Decarbonizing Canada is a critical step to ensure a climate-safe and resilient future. An effective National Decarbonization Strategy can help us build back better, creating inclusive, green communities and quality green jobs (e.g. jobs in renewable energy). This strategy must include equitable partnerships with Indigenous communities, investing in renewable energy projects on Indigenous homelands and continuing to expand Indigenous ownership.
Here is a version of our budget submission part 3 of 7, with some simple calls to action that you can take added in.
Both the provincial and federal levels of government are failing to truly address the emergencies we face. While we have heard relatively progressive words at the federal level, in the Throne Speech and the recent Fall Economic Statement, actions do not support these words. They do not go far enough fast enough. They leave a gaping, industry-sized hole apparent across different legislation and in all current plans.
In fact, Canada is still supporting fossil fuel in a major way. The country ranks worst of the OECD countries in the G20 Scorecard for ending funding for fossil fuels, and the Production Gap Report cites Canada as one of the leading providers of fossil fuel producer subsidies. A loan guarantee was even given to Keystone XL as part of the COVID recovery package!
People all across the world have been waking up to alarms, health warnings and evacuation alerts because of wildfires, storms, flooding and dangerous air quality. They couldn't ignore the climate crisis and neither should our politicians.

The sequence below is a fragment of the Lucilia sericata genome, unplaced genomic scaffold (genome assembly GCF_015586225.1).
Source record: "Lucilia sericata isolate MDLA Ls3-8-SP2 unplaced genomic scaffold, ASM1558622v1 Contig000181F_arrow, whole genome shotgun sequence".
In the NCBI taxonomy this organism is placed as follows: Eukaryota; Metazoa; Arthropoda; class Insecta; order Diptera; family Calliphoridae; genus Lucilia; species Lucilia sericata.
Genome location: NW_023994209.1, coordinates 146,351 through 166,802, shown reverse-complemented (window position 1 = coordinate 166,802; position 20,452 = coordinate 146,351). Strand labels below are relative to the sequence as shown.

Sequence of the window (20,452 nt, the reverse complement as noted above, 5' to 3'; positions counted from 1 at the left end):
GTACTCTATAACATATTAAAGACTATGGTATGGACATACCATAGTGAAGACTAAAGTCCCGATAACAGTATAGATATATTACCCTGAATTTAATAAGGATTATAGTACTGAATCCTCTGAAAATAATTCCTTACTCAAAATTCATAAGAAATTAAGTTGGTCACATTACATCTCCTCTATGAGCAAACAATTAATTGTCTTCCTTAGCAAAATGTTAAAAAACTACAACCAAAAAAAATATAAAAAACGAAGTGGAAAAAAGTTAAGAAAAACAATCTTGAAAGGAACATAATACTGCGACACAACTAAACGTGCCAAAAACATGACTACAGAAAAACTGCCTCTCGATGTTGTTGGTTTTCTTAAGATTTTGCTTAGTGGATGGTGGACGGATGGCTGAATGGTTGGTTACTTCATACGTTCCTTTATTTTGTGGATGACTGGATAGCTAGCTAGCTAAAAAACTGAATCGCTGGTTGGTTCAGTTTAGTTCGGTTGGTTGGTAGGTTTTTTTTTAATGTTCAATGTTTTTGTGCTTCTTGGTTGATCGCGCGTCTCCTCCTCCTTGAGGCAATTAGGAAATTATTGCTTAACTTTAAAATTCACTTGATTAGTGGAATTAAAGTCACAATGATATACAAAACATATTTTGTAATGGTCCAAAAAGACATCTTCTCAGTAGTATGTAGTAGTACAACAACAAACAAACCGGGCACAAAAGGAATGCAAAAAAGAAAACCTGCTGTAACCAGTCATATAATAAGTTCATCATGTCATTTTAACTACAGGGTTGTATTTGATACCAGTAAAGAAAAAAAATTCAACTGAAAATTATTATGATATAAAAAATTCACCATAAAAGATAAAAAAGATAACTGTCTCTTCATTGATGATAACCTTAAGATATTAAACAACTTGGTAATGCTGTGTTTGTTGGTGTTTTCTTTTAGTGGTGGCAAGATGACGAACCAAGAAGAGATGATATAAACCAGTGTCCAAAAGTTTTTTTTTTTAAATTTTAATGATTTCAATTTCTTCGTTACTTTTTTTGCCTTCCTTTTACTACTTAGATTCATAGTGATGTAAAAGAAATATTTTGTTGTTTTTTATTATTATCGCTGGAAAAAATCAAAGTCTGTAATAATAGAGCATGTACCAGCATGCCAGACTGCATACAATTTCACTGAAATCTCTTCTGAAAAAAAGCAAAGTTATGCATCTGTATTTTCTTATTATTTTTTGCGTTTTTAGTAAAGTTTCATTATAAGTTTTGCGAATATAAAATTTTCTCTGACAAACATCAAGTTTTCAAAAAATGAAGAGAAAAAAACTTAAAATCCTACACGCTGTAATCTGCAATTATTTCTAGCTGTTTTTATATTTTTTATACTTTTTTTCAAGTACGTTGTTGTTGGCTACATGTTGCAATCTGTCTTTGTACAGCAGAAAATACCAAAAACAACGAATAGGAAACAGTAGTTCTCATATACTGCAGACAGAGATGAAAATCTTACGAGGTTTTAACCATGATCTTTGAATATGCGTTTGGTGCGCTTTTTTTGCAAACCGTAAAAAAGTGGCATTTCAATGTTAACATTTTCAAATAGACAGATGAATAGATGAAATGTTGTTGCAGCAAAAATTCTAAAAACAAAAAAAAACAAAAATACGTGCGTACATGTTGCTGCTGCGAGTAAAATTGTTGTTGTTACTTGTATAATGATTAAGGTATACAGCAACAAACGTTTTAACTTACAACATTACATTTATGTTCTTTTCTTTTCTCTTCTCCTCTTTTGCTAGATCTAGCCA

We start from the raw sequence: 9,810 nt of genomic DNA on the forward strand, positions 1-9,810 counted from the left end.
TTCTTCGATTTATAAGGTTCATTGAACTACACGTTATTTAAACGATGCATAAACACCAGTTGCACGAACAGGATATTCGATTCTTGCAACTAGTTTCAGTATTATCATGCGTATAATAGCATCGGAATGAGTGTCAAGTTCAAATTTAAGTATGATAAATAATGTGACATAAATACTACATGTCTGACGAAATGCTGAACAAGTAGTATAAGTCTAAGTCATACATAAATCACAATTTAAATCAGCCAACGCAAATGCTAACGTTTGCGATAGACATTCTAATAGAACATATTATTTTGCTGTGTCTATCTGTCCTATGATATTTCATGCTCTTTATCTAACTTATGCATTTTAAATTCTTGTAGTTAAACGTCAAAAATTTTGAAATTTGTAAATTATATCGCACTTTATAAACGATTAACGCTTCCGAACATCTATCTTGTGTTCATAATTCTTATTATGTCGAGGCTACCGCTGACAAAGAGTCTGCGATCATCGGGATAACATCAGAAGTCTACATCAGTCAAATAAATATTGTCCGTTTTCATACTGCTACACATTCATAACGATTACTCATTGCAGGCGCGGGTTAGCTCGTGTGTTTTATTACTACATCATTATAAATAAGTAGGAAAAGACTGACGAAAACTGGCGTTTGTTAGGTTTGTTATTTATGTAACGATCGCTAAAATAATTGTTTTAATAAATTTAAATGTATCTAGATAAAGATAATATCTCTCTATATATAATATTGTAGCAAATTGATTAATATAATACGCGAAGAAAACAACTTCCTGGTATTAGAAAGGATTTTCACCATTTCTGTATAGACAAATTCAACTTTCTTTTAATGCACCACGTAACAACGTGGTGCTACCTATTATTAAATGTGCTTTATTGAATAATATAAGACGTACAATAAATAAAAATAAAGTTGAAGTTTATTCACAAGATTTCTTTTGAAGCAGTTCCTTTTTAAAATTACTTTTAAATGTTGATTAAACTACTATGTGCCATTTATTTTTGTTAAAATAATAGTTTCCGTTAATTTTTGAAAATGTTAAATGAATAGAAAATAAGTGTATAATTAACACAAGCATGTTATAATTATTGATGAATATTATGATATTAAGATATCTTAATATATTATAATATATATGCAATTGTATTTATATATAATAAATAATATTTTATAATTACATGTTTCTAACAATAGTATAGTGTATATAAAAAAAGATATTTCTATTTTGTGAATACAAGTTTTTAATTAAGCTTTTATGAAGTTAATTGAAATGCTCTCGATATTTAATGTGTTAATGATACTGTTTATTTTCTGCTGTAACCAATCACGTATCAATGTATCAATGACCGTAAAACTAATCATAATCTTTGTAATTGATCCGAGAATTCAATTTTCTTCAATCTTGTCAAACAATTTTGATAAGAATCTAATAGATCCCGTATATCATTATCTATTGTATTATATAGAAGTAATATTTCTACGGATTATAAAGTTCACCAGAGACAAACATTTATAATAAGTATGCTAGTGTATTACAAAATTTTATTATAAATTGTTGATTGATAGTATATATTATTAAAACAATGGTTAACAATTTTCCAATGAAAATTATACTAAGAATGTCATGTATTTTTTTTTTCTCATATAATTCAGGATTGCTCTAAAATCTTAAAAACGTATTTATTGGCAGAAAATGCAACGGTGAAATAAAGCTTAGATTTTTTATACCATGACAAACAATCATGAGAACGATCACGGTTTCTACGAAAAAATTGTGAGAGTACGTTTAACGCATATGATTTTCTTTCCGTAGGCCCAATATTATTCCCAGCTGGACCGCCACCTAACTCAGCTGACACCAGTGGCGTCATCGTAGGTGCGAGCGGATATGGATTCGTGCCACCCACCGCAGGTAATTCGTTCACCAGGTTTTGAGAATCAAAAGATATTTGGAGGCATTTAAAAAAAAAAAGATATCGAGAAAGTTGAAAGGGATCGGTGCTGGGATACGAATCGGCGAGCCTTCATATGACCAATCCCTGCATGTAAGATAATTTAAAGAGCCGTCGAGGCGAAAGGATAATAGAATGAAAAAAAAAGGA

Well, that was fast.
On September 23rd, we heard the speech from the throne in which the Liberal government promised many things with many nice words. A lot of those promises centred on environmentalism and upholding Indigenous rights. Yet here we are, only a week later, and already it feels like we’ve been fed a bunch of lies yet again.
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When the current Ontario government came into power with a majority, the first thing they did was reverse the climate initiatives that were well underway. They cut funds to energy efficiency programs, rolled back renewables and clean industry projects and put out a climate plan with significantly less ambition. The new plan reduced greenhouse gas emission cuts by about a third, allowing for 30MT more pollution!
Now, the Ontario government wants to ramp up Ontario’s gas-powered plants, undoing a third of the gains made from coal plant closures and increasing Greenhouse gas emissions 300% by 2025 and 400% by 2040. In fact, they just spent $2.8 billion on 3 gas plants to do so! To supply the plants, Enbridge wants to build a new pipeline through Hamilton to import fracked gas from the U.S.